Issue of the week: Rethinking business education
In the wake of the economic collapse, business schools are beginning to reconsider what students should learn.
The world economy is in deep recession, Ponzi schemes and other frauds dominate the headlines, and alumni of some of the world’s most prestigious business schools have led their companies to ruin, said Philip Broughton in the London Times. “Given the present chaos, shouldn’t we be asking if business education is not just a waste of time but actually damaging to our economic health?” Despite their expensive training, these “Masters of the Business Apocalypse” missed the warning signs that financial asset prices were dangerously overheated. And when it was clear that something had gone terribly wrong, their first instinct wasn’t to acknowledge fault, but to protect their big paychecks and plush offices. “If doctors or lawyers wreaked such havoc in their own professions, we would certainly reconsider what is being taught at medical and law schools.” Why should business schools be any different?
To be fair, the “internal soul searching” at business schools is well under way, said Francesca Di Meglio in BusinessWeek. In particular, educators are rethinking “the gospel of shareholder value.” Many critics say that the heavy emphasis on shareholder value has “allowed a kind of moral relativism to flourish on campus and, ultimately, in the business world itself.” Students, say the critics, learn that almost any legal or ethical shortcut is justified if it rewards shareholders. But blaming the economic catastrophe on business schools is a stretch. After all, “a lot of the corporate leaders who were among the worst offenders never came within a stone’s throw of an MBA.”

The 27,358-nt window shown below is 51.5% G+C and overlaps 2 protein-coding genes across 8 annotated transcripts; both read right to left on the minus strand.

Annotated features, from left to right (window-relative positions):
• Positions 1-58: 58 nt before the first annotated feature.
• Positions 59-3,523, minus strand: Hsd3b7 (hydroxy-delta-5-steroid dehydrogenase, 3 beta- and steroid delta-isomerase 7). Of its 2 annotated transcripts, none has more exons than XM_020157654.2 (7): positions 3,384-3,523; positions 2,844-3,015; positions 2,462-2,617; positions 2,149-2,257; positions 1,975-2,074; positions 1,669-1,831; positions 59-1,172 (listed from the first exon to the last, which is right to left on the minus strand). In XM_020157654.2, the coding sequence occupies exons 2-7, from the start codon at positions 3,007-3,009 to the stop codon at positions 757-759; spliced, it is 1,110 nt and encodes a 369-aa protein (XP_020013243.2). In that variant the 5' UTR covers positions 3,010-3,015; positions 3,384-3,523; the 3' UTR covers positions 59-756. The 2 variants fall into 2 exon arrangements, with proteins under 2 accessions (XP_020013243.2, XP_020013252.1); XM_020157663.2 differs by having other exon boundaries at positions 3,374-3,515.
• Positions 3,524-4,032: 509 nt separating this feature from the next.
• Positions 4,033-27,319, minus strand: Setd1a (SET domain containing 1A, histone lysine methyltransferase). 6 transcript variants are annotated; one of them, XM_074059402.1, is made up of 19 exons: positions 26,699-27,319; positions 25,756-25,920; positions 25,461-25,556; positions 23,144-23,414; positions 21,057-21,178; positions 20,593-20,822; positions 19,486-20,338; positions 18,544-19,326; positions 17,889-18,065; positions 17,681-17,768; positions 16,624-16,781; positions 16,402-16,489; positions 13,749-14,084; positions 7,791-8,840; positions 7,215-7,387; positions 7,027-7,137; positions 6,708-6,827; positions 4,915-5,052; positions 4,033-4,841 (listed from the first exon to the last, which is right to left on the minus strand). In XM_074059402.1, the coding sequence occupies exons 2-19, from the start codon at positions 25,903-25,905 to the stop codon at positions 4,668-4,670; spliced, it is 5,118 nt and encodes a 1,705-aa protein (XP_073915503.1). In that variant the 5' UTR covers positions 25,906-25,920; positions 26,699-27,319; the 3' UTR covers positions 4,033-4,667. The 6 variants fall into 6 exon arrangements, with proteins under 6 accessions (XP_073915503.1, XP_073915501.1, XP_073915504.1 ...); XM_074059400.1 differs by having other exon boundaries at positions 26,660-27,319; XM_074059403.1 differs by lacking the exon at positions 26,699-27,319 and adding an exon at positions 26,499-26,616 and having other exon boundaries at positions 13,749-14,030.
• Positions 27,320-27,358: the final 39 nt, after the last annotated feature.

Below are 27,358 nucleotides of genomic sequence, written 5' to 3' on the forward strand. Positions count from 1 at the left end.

True, but business schools clearly play a role in helping to shape the mores and practices of the business world, said Oliver Staley in Bloomberg.com. That’s why it’s encouraging that some top schools are using the current economic collapse “as an opportunity for self-reflection.” Harvard Business School, for instance, has created a task force to examine whether it “is failing to teach students to understand and manage risk in the current environment.” The school already offers a course on “Corporate Accountability,” but in the past, said professor Laura Alfaro, students considered it a “class you have to take but it doesn’t really matter.” Now, says Alfaro, “we’re in a mode where it’s easy to teach this course.”
The message does seem to be getting through, said Leslie Wayne in The New York Times. Schools such as Wharton at the University of Pennsylvania report that interest in ethics classes is soaring. Nearly 20 percent of Harvard Business School’s class of 2009 signed “the MBA Oath,” a voluntary pledge “to serve the greater good” in their business careers. Advocates hope it is the first step in the development of a professional code akin to the Hippocratic Oath for physicians or the pledge taken by lawyers to uphold the law and the Constitution. Of course, all these students still want to make money. The challenge is to reconcile that desire with a respect for fair play and a concern for the broader public interest.